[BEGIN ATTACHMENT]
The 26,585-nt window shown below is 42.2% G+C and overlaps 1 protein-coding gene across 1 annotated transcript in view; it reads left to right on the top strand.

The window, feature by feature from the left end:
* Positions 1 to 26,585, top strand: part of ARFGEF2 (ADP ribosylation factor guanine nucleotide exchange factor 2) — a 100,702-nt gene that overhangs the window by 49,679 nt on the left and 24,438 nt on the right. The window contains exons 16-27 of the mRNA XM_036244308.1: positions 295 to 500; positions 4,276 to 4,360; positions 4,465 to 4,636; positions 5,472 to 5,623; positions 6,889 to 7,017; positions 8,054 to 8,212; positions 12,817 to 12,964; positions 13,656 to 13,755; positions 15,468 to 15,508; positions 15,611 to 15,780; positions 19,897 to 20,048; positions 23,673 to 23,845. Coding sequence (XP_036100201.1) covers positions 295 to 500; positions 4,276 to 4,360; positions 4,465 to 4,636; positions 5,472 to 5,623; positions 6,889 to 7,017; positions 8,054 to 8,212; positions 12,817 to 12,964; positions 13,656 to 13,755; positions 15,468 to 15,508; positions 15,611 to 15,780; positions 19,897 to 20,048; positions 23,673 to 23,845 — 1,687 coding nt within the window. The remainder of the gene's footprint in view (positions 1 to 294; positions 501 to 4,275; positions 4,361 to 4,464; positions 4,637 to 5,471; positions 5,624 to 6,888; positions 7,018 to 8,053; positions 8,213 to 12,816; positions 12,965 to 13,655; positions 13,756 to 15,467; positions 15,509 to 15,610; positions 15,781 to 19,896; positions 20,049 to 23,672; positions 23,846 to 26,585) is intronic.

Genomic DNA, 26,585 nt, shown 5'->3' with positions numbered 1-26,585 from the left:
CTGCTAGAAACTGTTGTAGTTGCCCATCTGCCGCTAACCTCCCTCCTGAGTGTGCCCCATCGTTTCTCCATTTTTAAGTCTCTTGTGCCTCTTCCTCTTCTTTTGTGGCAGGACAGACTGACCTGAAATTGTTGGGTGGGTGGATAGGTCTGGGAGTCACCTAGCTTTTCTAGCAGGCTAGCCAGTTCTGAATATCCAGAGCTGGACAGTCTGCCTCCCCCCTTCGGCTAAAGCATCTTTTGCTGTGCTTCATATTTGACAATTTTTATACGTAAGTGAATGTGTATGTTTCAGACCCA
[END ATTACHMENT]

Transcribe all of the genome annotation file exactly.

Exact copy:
The 26,585-nt window shown below is 42.2% G+C and overlaps 1 protein-coding gene across 1 annotated transcript in view; it reads left to right on the top strand.

The window, feature by feature from the left end:
* Positions 1 to 26,585, top strand: part of ARFGEF2 (ADP ribosylation factor guanine nucleotide exchange factor 2) — a 100,702-nt gene that overhangs the window by 49,679 nt on the left and 24,438 nt on the right. The window contains exons 16-27 of the mRNA XM_036244308.1: positions 295 to 500; positions 4,276 to 4,360; positions 4,465 to 4,636; positions 5,472 to 5,623; positions 6,889 to 7,017; positions 8,054 to 8,212; positions 12,817 to 12,964; positions 13,656 to 13,755; positions 15,468 to 15,508; positions 15,611 to 15,780; positions 19,897 to 20,048; positions 23,673 to 23,845. Coding sequence (XP_036100201.1) covers positions 295 to 500; positions 4,276 to 4,360; positions 4,465 to 4,636; positions 5,472 to 5,623; positions 6,889 to 7,017; positions 8,054 to 8,212; positions 12,817 to 12,964; positions 13,656 to 13,755; positions 15,468 to 15,508; positions 15,611 to 15,780; positions 19,897 to 20,048; positions 23,673 to 23,845 — 1,687 coding nt within the window. The remainder of the gene's footprint in view (positions 1 to 294; positions 501 to 4,275; positions 4,361 to 4,464; positions 4,637 to 5,471; positions 5,624 to 6,888; positions 7,018 to 8,053; positions 8,213 to 12,816; positions 12,965 to 13,655; positions 13,756 to 15,467; positions 15,509 to 15,610; positions 15,781 to 19,896; positions 20,049 to 23,672; positions 23,846 to 26,585) is intronic.

Genomic DNA, 26,585 nt, shown 5'->3' with positions numbered 1-26,585 from the left:
CTGCTAGAAACTGTTGTAGTTGCCCATCTGCCGCTAACCTCCCTCCTGAGTGTGCCCCATCGTTTCTCCATTTTTAAGTCTCTTGTGCCTCTTCCTCTTCTTTTGTGGCAGGACAGACTGACCTGAAATTGTTGGGTGGGTGGATAGGTCTGGGAGTCACCTAGCTTTTCTAGCAGGCTAGCCAGTTCTGAATATCCAGAGCTGGACAGTCTGCCTCCCCCCTTCGGCTAAAGCATCTTTTGCTGTGCTTCATATTTGACAATTTTTATACGTAAGTGAATGTGTATGTTTCAGACCCA